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  • $\begingroup$ Again look at $\Bbb{C}[t]_{(t)}$ as I did in your other questions. math.stackexchange.com/questions/3565898/… At first $R$ is a DVR, $K=Frac(R)$, $K_v$ is the completion, $\overline{K}$ is the algebraic closure, and $K_h=K_v\cap \overline{K}$. The next step is to generalize to $\Bbb{C}[x,y]_{(x,y)}$ a local ring of dimension $2$. The completion is a ring of formal power series whereas the Hensalization is a subring which is in the same time a ring of algebraic functions with formal power series expansion at almost every primes. $\endgroup$
    – reuns
    Mar 17, 2020 at 21:28
  • $\begingroup$ In some cases, there is no "the completion" at all, in the sense that two maximal immediate extensions may not be isomorphic over the valued field. (if by completion you mean the maximal dense extension in the valuation topology, then it does not contain the henselization in general). The henselization has the initial property among henselian extensions which makes it easy to use also when dealing with various embeddings. $\endgroup$
    – nombre
    Mar 17, 2020 at 22:56
  • $\begingroup$ @reuns: In your argument you use the identity $K_h=K_v\cap \overline{K}$. Do you know if there exist a quick argument why this identity holds or is it really a "deep" result. Meanwhile nombre gave here mathoverflow.net/questions/354591/… an excellent reference where the proof of this identity is explained but I saw in a couple of your answers that you using frequently this identity and I'm asking if you possibly know an "ad hoc" argument why this holds? $\endgroup$
    – user741314
    Mar 18, 2020 at 17:49
  • $\begingroup$ @nombre: I was talking indeed about this completion with resp the maximal ideal $m$. And you claim that in general the henselization is not contained in the completion. Do you have a conterexample? But at least there always exist a map $R^h \to \widehat{R}_m$ since $\widehat{R}_m$ has Hensel property and $R^h$ has universal property that every map $R \to T$ where $T$ has Hensel property, factorizes through $R^h$, right? $\endgroup$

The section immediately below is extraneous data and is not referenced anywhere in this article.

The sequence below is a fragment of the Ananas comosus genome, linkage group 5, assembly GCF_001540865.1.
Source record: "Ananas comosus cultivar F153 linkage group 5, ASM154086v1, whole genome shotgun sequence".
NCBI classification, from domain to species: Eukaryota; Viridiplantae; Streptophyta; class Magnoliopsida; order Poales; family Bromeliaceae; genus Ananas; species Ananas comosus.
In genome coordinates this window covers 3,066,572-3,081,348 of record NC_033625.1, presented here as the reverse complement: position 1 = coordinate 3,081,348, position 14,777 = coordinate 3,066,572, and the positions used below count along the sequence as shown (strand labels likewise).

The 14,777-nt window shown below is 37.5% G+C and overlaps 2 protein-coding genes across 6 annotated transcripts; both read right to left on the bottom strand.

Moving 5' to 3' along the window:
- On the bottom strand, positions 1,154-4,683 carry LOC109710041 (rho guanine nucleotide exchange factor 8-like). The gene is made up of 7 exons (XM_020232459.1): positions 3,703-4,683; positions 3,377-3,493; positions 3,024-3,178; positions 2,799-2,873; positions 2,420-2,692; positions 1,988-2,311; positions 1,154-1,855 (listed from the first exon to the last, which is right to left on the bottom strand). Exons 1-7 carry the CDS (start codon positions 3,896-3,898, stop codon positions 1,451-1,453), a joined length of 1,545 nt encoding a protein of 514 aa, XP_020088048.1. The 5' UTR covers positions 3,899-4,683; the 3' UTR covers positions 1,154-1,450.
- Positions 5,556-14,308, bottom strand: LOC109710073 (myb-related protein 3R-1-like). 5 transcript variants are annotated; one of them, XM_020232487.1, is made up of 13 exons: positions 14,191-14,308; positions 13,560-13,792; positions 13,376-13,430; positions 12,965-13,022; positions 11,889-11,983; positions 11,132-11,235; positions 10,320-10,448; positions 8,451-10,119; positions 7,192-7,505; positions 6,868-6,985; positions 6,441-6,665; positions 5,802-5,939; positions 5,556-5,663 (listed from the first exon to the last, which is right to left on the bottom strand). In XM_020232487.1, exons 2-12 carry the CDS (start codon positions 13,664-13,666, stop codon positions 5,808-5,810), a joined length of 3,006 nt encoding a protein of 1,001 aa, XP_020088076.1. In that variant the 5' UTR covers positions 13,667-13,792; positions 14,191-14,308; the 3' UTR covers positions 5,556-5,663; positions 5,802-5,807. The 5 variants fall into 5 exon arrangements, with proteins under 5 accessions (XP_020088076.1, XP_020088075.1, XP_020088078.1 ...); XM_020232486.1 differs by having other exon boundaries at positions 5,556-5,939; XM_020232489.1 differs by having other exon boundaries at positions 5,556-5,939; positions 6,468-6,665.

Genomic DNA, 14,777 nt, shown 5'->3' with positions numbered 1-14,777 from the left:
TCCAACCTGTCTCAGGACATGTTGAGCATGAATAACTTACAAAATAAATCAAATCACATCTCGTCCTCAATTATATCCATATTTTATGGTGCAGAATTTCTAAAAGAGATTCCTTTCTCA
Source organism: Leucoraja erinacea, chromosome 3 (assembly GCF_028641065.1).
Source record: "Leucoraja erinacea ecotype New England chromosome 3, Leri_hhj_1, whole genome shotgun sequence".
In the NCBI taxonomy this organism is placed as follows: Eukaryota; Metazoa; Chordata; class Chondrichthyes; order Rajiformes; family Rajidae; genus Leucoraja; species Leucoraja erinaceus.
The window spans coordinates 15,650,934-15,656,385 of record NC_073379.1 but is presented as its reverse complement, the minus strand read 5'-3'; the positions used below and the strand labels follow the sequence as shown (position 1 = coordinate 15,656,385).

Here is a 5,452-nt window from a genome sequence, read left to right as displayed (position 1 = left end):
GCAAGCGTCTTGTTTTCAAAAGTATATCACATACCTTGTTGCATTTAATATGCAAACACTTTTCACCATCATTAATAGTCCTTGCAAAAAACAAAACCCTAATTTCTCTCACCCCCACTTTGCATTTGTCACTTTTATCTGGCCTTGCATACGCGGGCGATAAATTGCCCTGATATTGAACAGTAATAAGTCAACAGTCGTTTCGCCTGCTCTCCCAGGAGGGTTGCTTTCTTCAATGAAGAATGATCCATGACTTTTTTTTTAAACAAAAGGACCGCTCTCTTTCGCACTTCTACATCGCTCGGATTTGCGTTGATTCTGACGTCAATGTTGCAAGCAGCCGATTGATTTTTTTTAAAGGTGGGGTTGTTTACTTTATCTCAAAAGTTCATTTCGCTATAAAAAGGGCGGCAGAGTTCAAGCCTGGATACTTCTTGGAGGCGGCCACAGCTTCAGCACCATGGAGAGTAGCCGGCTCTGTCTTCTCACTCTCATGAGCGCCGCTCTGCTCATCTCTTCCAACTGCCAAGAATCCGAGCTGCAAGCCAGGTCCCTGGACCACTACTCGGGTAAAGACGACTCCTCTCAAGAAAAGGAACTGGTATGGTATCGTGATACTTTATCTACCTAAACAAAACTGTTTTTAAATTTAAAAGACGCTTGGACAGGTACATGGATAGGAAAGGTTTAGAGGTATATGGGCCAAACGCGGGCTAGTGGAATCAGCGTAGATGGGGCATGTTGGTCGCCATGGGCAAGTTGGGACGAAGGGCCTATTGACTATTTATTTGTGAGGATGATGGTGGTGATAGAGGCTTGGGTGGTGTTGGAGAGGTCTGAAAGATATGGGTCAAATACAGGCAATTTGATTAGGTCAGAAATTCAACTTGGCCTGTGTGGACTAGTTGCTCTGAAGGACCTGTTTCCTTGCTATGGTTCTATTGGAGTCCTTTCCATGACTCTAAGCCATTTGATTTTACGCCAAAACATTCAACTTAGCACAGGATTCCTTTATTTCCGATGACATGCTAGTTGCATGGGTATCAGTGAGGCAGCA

– user741314
    Mar 18, 2020 at 17:50
  • $\begingroup$ Additionally, you wrote "... henselization has the initial property among henselian extensions which makes it easy to use..." By "initial property" I guess you mean exactly the universal property I explaned above? Could you loose a couple of works on what you concretly mean by "makes it easy to use"? I think this is exactly the core of my question: it is often mentioned that the henselization is "easier to handle" but I not understand in concrete which way. $\endgroup$
    – user741314
    Mar 18, 2020 at 17:50

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I can try to give a basic answer regarding the notion of "size". Henselization is a separable-algebraic extension, whereas completion need not be algebraic. For example, the completion of the rational function field $k(t)$ with respect to the $t$-adic valuation is the power series field $k((t))$. The transcendence degree of $k((t))/k(t)$ is uncountable.